Bakery Nouveau’s New Burien Shop is Making Beautiful Bean-to-Bakery Chocolates

The beloved bakery's new flagship is churning out chocolate in addition to pastries.

By Chelsea Lin


February 7, 2018

This article originally appeared in the February 2018 issue of Seattle Magazine.

This article appears in print in the February 2018 issueClick here to subscribe.

Years ago, on an otherwise forgettable day, I found myself at Bakery Nouveau. I waited in line. I bought a twice-baked almond croissant, an item that still comes up again and again when Seattleites talk about their favorite breakfast pastries. It was still warm. The first bite was so good, I actually teared up a little.

Now, Bakery Nouveau owners William and Heather Leaman have expanded the reach of their legendary pastries (and beautiful baked breads, French-style cakes and savory sandwiches) beyond their original 12-year-old West Seattle bakery and their Capitol Hill location, opened in 2013. Their new bakery, which opened last September, is in Burien.

At 7,500 square feet, the Burien location is the Leamans’ biggest space, and done in the same white-and-wood nouveau style as the others. “We wanted somewhere we could plant our flag in the ground for the next 50 years, in case the kids want to take over,” William says. They originally looked to acquire a larger building in West Seattle, but kept losing out to cash offers and escalating costs. “What I really wanted to do is chocolate. It’s my hobby. It’s my love affair,” he says. And for that, you need space.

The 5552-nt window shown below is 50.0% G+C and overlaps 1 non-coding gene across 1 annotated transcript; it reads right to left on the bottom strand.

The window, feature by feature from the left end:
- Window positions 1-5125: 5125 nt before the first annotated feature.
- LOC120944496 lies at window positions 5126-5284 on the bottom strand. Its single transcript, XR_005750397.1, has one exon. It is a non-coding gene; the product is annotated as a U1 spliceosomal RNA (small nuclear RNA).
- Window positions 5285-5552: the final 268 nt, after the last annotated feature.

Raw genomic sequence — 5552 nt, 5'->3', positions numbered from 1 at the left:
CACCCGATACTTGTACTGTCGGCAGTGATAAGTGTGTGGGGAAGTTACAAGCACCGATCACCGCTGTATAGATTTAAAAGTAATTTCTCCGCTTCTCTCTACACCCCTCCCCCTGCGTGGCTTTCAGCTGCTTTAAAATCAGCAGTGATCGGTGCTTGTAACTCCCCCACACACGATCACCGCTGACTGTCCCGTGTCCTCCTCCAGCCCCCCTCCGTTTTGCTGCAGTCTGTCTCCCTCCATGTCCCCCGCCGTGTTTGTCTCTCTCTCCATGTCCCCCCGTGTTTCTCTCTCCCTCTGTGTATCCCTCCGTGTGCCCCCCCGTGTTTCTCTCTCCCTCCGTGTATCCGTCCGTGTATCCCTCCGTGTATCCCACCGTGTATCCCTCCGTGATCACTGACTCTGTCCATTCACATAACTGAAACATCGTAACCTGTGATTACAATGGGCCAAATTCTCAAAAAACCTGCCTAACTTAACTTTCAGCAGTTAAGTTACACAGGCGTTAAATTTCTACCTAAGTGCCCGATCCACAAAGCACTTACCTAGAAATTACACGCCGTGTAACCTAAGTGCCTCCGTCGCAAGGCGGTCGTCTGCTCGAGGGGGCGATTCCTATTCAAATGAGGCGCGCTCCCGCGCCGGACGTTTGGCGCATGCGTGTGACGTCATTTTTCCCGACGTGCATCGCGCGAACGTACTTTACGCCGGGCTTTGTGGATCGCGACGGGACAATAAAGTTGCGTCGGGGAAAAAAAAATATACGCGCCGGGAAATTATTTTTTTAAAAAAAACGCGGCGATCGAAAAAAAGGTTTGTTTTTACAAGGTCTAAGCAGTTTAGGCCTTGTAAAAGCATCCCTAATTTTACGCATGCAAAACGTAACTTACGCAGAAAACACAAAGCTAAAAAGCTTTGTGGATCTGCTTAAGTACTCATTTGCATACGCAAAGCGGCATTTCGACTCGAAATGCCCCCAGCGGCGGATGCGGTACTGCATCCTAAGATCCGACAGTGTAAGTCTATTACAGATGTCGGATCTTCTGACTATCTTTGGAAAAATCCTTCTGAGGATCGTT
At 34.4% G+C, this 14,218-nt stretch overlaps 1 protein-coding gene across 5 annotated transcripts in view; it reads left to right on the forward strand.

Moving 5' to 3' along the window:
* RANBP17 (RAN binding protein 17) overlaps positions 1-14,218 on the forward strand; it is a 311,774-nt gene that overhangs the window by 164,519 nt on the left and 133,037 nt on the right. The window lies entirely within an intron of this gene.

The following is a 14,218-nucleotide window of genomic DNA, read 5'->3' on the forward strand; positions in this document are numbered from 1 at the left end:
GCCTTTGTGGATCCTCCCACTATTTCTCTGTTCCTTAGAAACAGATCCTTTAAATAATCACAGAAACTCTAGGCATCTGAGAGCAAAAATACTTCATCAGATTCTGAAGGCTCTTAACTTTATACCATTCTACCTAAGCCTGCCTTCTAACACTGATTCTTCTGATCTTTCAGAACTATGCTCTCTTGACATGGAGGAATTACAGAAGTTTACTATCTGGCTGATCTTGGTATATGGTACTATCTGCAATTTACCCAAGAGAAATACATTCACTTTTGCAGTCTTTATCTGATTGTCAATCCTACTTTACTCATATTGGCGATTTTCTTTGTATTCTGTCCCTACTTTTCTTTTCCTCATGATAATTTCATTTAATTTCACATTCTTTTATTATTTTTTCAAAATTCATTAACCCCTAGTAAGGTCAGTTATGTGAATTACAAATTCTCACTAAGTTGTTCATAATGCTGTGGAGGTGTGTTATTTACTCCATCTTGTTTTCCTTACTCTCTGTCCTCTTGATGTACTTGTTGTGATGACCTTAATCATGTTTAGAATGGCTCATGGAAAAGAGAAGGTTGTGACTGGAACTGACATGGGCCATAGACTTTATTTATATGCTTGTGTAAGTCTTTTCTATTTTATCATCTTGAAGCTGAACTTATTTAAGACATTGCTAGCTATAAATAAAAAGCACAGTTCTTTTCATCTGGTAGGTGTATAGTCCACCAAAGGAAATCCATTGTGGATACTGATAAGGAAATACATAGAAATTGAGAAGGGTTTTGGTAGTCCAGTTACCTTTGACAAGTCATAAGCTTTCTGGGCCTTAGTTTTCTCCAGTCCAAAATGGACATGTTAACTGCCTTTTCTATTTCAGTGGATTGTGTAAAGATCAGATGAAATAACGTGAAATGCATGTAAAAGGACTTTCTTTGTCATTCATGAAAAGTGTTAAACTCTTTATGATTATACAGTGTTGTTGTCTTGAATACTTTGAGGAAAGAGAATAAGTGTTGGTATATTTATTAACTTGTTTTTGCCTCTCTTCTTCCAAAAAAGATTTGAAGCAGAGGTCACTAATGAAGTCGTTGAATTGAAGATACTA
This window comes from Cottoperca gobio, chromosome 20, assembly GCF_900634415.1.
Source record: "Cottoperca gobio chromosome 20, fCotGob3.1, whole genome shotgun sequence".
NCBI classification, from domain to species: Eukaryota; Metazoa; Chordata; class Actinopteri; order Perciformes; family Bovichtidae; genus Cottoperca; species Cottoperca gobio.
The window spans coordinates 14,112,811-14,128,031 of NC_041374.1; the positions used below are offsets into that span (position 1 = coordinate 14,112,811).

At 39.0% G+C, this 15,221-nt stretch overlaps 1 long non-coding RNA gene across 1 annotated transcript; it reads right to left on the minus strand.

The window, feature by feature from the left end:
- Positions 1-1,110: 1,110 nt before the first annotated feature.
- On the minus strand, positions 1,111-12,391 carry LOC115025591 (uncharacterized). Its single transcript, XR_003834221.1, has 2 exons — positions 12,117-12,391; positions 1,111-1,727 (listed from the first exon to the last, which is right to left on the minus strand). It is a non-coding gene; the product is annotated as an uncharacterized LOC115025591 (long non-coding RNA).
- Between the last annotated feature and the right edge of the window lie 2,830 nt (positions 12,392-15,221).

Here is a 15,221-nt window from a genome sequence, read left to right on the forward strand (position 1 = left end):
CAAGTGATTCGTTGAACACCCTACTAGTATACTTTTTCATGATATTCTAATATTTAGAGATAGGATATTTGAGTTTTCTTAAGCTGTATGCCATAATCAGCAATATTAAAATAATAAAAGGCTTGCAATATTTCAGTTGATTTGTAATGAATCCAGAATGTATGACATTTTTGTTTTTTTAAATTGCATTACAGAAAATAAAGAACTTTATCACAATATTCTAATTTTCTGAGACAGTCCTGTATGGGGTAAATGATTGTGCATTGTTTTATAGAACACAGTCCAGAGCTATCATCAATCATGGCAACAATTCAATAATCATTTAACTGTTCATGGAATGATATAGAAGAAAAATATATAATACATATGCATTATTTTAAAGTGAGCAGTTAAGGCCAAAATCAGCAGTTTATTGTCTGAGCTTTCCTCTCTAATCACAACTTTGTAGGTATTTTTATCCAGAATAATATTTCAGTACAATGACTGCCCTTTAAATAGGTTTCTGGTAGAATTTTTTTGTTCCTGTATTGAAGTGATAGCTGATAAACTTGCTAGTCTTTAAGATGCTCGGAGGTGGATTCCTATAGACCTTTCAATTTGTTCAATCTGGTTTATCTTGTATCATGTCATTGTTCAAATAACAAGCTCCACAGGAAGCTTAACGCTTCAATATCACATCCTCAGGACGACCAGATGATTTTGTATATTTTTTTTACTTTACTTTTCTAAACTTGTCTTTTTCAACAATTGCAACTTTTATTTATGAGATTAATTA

Indeed, the Burien shop sits above the Leamans’ new chocolate factory, which you can peep at through a glass panel in the café’s floor, an area that visitors gingerly step around (although it’s totally safe to step on). There, William can pursue his passion: bean-to-bakery chocolate. He explains that he’s loved working with chocolate since his days at the Essential Baking Company, where he helped build that empire (and made some delicious chocolates). But for many years, “chocolate took a back seat to the bakery driving the car,” he says. Now, he’s got the space to produce 20 tons of the stuff a year—with the cocoa beans sourced from farmer relationships he already had in growing regions such as Guatemala and Venezuela. At press time, he was creating a signature chocolate bar for the store, and planned to make enough chocolate to whip into mousse, fill croissants and layer in decadent cakes. There will also be expanded offerings of the house-made truffles and themed holiday chocolates; look for heart-shaped boxes around Valentine’s Day.

If you’re hoping for a Bakery Nouveau in your own neighborhood, don’t get excited. When asked if he was planning to pursue the kind of growth he built while at Essential, William says, “Absolutely not. One wife, two kids, three bakeries: I’m done.” 

Burien, 426 SW 153rd St.; 206.717.2100;


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